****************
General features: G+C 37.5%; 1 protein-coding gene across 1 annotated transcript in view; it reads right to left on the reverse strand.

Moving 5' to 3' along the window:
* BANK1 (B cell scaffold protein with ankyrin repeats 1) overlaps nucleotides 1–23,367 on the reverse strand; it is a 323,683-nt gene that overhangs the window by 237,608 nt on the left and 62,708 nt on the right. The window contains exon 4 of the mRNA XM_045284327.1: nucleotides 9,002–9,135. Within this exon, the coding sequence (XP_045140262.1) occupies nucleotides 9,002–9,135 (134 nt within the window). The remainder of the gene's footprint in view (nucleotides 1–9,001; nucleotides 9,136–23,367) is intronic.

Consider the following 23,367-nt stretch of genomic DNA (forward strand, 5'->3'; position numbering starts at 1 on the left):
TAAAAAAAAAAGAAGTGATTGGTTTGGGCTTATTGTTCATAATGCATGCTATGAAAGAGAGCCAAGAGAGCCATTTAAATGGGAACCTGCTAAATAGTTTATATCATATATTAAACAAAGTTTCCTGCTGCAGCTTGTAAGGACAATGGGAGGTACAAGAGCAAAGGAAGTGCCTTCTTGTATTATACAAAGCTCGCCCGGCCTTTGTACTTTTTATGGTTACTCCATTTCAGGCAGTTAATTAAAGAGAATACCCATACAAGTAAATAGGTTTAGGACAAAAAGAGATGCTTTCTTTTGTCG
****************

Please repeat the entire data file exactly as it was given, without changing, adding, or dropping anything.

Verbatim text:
General features: G+C 37.5%; 1 protein-coding gene across 1 annotated transcript in view; it reads right to left on the reverse strand.

Moving 5' to 3' along the window:
* BANK1 (B cell scaffold protein with ankyrin repeats 1) overlaps nucleotides 1–23,367 on the reverse strand; it is a 323,683-nt gene that overhangs the window by 237,608 nt on the left and 62,708 nt on the right. The window contains exon 4 of the mRNA XM_045284327.1: nucleotides 9,002–9,135. Within this exon, the coding sequence (XP_045140262.1) occupies nucleotides 9,002–9,135 (134 nt within the window). The remainder of the gene's footprint in view (nucleotides 1–9,001; nucleotides 9,136–23,367) is intronic.

Consider the following 23,367-nt stretch of genomic DNA (forward strand, 5'->3'; position numbering starts at 1 on the left):
TAAAAAAAAAAGAAGTGATTGGTTTGGGCTTATTGTTCATAATGCATGCTATGAAAGAGAGCCAAGAGAGCCATTTAAATGGGAACCTGCTAAATAGTTTATATCATATATTAAACAAAGTTTCCTGCTGCAGCTTGTAAGGACAATGGGAGGTACAAGAGCAAAGGAAGTGCCTTCTTGTATTATACAAAGCTCGCCCGGCCTTTGTACTTTTTATGGTTACTCCATTTCAGGCAGTTAATTAAAGAGAATACCCATACAAGTAAATAGGTTTAGGACAAAAAGAGATGCTTTCTTTTGTCG